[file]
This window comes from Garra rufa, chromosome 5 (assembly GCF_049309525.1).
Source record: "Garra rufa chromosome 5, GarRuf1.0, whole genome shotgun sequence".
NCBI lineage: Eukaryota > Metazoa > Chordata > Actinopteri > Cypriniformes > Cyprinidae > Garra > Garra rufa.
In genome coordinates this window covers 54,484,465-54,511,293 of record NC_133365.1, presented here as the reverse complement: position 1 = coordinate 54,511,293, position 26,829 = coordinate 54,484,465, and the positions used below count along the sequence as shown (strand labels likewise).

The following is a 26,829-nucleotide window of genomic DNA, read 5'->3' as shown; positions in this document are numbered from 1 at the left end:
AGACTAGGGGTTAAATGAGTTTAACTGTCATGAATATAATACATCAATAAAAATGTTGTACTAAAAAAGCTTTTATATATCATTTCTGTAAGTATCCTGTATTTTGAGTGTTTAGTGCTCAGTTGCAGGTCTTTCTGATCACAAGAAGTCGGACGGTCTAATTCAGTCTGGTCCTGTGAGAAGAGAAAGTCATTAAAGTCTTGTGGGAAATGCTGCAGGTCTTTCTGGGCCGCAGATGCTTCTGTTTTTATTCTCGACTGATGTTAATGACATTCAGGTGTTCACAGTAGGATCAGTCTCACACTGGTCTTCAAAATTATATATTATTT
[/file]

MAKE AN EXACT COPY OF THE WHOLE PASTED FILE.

This window comes from Garra rufa, chromosome 5 (assembly GCF_049309525.1).
Source record: "Garra rufa chromosome 5, GarRuf1.0, whole genome shotgun sequence".
NCBI lineage: Eukaryota > Metazoa > Chordata > Actinopteri > Cypriniformes > Cyprinidae > Garra > Garra rufa.
In genome coordinates this window covers 54,484,465-54,511,293 of record NC_133365.1, presented here as the reverse complement: position 1 = coordinate 54,511,293, position 26,829 = coordinate 54,484,465, and the positions used below count along the sequence as shown (strand labels likewise).

The following is a 26,829-nucleotide window of genomic DNA, read 5'->3' as shown; positions in this document are numbered from 1 at the left end:
AGACTAGGGGTTAAATGAGTTTAACTGTCATGAATATAATACATCAATAAAAATGTTGTACTAAAAAAGCTTTTATATATCATTTCTGTAAGTATCCTGTATTTTGAGTGTTTAGTGCTCAGTTGCAGGTCTTTCTGATCACAAGAAGTCGGACGGTCTAATTCAGTCTGGTCCTGTGAGAAGAGAAAGTCATTAAAGTCTTGTGGGAAATGCTGCAGGTCTTTCTGGGCCGCAGATGCTTCTGTTTTTATTCTCGACTGATGTTAATGACATTCAGGTGTTCACAGTAGGATCAGTCTCACACTGGTCTTCAAAATTATATATTATTT